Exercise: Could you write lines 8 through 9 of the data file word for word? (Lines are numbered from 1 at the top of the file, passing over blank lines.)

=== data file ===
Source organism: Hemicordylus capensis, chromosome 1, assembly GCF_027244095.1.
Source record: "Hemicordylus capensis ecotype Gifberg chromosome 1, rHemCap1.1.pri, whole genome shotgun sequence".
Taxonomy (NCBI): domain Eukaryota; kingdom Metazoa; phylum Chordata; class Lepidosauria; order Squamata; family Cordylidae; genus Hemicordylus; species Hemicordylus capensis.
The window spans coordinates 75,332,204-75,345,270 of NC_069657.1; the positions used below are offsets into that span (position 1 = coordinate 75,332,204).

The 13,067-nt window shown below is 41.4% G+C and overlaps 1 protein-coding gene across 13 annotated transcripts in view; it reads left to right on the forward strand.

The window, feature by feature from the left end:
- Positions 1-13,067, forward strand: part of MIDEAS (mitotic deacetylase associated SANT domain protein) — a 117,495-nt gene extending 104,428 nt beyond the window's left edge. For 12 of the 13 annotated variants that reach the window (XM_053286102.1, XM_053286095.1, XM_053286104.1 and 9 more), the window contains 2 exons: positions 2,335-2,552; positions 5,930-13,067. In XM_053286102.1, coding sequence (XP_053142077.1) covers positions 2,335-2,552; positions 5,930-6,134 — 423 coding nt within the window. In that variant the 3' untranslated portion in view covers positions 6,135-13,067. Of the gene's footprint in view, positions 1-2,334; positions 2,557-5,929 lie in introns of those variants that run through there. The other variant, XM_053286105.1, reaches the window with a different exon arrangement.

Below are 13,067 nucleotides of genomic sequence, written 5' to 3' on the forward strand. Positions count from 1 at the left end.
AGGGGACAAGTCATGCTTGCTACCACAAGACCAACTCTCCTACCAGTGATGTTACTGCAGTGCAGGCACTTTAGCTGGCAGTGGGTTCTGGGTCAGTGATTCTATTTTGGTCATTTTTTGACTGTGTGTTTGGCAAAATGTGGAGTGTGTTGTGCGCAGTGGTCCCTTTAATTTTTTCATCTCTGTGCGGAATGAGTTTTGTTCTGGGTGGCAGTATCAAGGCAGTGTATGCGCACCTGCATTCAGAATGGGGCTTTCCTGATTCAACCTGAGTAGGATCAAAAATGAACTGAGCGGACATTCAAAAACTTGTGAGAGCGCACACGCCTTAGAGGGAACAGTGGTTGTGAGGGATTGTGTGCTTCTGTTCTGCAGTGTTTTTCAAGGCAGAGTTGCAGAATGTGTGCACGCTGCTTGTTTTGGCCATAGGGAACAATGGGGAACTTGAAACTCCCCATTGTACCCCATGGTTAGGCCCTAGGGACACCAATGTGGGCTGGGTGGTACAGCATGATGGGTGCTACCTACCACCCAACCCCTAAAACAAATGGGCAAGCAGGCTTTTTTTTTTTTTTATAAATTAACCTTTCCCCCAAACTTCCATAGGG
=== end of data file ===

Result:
Below are 13,067 nucleotides of genomic sequence, written 5' to 3' on the forward strand. Positions count from 1 at the left end.
AGGGGACAAGTCATGCTTGCTACCACAAGACCAACTCTCCTACCAGTGATGTTACTGCAGTGCAGGCACTTTAGCTGGCAGTGGGTTCTGGGTCAGTGATTCTATTTTGGTCATTTTTTGACTGTGTGTTTGGCAAAATGTGGAGTGTGTTGTGCGCAGTGGTCCCTTTAATTTTTTCATCTCTGTGCGGAATGAGTTTTGTTCTGGGTGGCAGTATCAAGGCAGTGTATGCGCACCTGCATTCAGAATGGGGCTTTCCTGATTCAACCTGAGTAGGATCAAAAATGAACTGAGCGGACATTCAAAAACTTGTGAGAGCGCACACGCCTTAGAGGGAACAGTGGTTGTGAGGGATTGTGTGCTTCTGTTCTGCAGTGTTTTTCAAGGCAGAGTTGCAGAATGTGTGCACGCTGCTTGTTTTGGCCATAGGGAACAATGGGGAACTTGAAACTCCCCATTGTACCCCATGGTTAGGCCCTAGGGACACCAATGTGGGCTGGGTGGTACAGCATGATGGGTGCTACCTACCACCCAACCCCTAAAACAAATGGGCAAGCAGGCTTTTTTTTTTTTTTATAAATTAACCTTTCCCCCAAACTTCCATAGGG